The expenditure on drugs incurred by various hospital clusters and its percentage in the block allocation for the clusters in the past three years were shown in Annex.

(c)  The operation of HA is mainly supported by Government funding. HA has a well-established mechanism to closely monitor the utilisation of its finances, so as to ensure proper use of public money and to safeguard public health and patients' interests.

     Under the Pharmacy and Poisons Ordinance, all drugs in Hong Kong must be registered with the Pharmacy and Poisons Board before sale. In line with international practice, only products which are safe, efficacious and of good quality will be registered. Unless there are exceptional circumstances in the supply of drugs, HA will only purchase drugs registered with the Department of Health (DH). The HA Drug Formulary (the Formulary) has included drugs for the treatment of various diseases. Currently, the vast majority of drugs have been centrally procured, and hospitals cannot decide on their own to purchase drugs outside the Formulary. Hospitals will not buy cheaper but less efficacious drugs because of financial considerations.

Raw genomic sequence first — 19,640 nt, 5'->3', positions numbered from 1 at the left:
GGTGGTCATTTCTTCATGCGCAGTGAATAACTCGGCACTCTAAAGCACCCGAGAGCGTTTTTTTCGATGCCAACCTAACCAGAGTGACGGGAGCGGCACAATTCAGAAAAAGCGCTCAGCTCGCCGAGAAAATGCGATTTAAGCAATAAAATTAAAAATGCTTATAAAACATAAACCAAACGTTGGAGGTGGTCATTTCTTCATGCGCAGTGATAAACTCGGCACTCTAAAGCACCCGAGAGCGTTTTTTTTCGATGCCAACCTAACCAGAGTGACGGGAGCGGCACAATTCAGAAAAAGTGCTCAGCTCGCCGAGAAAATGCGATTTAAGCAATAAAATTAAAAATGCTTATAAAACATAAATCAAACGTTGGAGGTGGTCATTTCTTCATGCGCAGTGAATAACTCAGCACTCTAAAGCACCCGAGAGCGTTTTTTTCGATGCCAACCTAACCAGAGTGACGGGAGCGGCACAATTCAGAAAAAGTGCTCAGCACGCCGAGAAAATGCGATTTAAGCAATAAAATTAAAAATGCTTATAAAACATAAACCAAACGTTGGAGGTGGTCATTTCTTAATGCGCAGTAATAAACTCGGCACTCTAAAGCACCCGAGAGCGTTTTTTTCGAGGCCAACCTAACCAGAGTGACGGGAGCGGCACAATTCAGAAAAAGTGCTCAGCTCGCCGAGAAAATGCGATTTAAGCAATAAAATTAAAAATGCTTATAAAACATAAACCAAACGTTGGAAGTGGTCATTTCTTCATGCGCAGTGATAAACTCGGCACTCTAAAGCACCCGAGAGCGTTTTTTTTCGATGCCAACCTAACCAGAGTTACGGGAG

HA has put in place an established mechanism on the procurement of pharmaceutical products. In compliance with the requirements of the World Trade Organisation, HA procures drug items of high volume or in large value with market alternatives through open tenders. All tenders of the suppliers must comply with all quality requirements, including registration with DH; accreditation of Good Manufacturing Practice of the manufacturing site; detailed product specific information, such as product master formula, method of assay, finished product specification and stability data, as well as bioavailability data of generic drugs, before the tender prices will be considered. In other words, the prices will only be considered after the quality of the products is confirmed in order to protect the safety of patients.

     HA has an established mechanism in place to assess regularly whether new drugs introduced in the market should be incorporated into the Formulary, and to review the prevailing drug classes in the Formulary (including general drugs, special drugs, self-financed drugs and self-financed drugs covered by the safety net) and guidelines of drug treatment through its expert committees, which comprise doctors, clinical pharmacologists and pharmacists. Changes to the Formulary will be made as appropriate. During the assessment and review process, the committees will take into account scientific evidence, safety of the drugs, cost-effectiveness, opportunity cost, technological advances in treatment options, actual experience in the use of the drugs, as well as the views of professionals and patient groups, etc. This is to ensure that public resources will be used in an equitable and effective manner for provision of appropriate treatment to patients.